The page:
Semantic Folding: A Brain Model of Language

In practice, the bias is set to a level that best matches the problem domain.

Definition of a reference text corpus of documents that represents the Semantic Universe the system is supposed to work in. The system will know all vocabulary and its practical use as it occurs in this Language Definition Corpus (LDC). By selecting Wikipedia documents to represent the LDC, the resulting Semantic Space will cover general English. If, on the contrary, a collection of documents from the PubMed archive is chosen, the resulting Semantic Space will cover medical English.

Every document from the LDC is cut into text snippets with each snippet representing a single context. The size of the generated text snippets determines the associativity bias of the resulting Semantic Space. If the snippets are kept very small (1-3 sentences), the word Socrates is linked to synonymous concepts like Plato, Archimedes or Diogenes. The bigger the text snippets are, the more the word Socrates is linked to associated concepts like philosophy, truth or discourse. In practice, the bias is set to a level that best matches the problem domain.

The reference collection snippets are distributed over a 2D matrix (for example 128x128 bits) in a way that snippets with similar topics (that share many common words) are placed closer to each other on the map, and snippets with different topics (few common words) are placed more distantly to each other on the map. This produces a 2D semantic map.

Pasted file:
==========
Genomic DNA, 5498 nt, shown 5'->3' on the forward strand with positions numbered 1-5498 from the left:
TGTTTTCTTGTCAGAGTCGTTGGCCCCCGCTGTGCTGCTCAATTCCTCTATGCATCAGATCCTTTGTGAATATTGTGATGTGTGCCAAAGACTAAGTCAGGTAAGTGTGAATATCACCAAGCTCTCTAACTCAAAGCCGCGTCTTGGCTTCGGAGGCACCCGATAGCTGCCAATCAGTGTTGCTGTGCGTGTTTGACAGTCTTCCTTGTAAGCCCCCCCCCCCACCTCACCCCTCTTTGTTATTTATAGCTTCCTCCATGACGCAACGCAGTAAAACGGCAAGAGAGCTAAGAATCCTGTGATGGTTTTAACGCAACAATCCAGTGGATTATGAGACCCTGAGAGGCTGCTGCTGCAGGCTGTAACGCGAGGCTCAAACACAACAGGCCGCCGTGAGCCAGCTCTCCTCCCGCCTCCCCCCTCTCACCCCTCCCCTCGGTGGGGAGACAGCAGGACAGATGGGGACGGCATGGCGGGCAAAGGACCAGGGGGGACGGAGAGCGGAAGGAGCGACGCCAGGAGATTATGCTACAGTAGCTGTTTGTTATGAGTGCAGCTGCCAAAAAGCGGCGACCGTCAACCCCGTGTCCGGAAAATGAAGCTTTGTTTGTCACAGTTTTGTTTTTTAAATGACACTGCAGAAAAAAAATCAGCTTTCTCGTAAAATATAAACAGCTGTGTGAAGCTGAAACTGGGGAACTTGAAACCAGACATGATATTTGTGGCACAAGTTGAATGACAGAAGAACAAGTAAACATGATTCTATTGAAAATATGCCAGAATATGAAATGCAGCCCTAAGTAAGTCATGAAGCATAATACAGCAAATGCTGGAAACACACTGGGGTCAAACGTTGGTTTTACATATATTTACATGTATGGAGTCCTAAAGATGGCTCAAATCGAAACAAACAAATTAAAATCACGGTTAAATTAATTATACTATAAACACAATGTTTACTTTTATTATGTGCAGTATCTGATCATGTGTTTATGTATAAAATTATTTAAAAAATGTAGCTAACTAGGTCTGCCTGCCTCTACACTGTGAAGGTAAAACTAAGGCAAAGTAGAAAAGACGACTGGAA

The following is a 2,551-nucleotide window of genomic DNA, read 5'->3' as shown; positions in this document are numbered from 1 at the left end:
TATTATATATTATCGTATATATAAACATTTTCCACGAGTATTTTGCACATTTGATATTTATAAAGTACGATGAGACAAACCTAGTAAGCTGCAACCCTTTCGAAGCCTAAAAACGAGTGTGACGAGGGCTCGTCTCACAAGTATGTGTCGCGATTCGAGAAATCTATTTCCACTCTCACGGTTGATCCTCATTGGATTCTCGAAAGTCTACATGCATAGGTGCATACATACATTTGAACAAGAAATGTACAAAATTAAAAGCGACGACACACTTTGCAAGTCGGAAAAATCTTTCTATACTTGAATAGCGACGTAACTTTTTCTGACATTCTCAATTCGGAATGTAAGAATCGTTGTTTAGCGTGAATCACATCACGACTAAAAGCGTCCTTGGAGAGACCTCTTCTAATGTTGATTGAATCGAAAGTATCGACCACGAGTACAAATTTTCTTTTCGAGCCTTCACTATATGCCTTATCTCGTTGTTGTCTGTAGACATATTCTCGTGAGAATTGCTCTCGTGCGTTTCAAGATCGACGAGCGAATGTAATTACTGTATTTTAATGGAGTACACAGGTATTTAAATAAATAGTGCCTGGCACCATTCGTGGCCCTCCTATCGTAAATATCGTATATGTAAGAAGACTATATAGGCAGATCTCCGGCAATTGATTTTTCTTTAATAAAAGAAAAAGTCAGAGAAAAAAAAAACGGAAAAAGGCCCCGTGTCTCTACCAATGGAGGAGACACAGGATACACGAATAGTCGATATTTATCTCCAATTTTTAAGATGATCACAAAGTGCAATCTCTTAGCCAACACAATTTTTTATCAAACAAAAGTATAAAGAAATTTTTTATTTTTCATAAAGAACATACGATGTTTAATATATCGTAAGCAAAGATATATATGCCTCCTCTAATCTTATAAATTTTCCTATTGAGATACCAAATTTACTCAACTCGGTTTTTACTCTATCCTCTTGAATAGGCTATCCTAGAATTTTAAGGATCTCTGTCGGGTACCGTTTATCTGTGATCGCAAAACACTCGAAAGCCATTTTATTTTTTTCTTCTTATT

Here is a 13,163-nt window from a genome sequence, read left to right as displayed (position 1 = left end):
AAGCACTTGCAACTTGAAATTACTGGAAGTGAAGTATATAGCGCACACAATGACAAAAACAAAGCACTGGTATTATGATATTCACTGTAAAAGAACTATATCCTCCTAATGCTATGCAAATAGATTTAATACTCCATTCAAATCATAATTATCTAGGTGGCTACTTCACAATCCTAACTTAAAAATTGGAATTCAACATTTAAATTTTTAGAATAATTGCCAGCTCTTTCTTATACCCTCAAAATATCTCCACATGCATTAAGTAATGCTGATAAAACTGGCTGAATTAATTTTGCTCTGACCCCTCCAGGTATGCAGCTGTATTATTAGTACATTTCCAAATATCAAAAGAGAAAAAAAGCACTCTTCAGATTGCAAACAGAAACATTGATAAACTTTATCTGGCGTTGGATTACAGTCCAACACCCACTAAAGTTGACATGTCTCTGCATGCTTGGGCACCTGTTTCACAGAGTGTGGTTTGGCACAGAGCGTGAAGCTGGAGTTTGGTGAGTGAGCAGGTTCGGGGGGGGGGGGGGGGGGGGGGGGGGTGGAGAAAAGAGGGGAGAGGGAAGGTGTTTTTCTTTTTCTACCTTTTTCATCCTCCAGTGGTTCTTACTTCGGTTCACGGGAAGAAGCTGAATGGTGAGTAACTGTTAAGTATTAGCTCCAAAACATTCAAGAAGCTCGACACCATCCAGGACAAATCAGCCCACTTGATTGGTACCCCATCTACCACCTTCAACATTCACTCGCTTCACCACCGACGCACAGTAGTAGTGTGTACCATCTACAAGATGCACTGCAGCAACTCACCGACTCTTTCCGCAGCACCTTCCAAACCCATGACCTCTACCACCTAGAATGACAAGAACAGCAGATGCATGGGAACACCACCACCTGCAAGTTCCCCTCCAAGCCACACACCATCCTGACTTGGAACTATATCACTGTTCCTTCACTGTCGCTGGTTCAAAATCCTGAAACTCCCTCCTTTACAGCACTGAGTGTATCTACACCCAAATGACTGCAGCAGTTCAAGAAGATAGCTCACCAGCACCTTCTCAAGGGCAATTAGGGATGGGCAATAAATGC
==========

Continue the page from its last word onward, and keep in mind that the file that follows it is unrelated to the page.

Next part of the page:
In the next step, a list of every word contained in the reference corpus is created.

By going down this list word by word, all the contexts a word occurs in are set to “1” in the corresponding bit-position of a 2D mapped vector. This produces a large, binary, very sparsely filled vector for each word. This vector is called the Semantic Fingerprint of the word.

Tuning a semantic space means selecting relevant representative training material. This content selection task can be best carried out by a domain expert, as opposed to the optimization of abstract algorithm parameters that traditionally requires the expertise of computer scientists.

Word-SDR – Sparse Distributed Word Representation

With Semantic Folding, it is possible to convert any given word (stored in the Semantic Space) into a word-SDR, also called a Semantic Fingerprint. The Semantic Fingerprint is a vector of 16,384 bits (128x128) where every bit stands for a concrete context (topic) that can be realized as a bag of words of the training snippets at this position.

Let's consider the Semantic Fingerprint of the word jaguar (see Fig. 1 on previous page). It contains all the different meanings associated with this term, like the animal,


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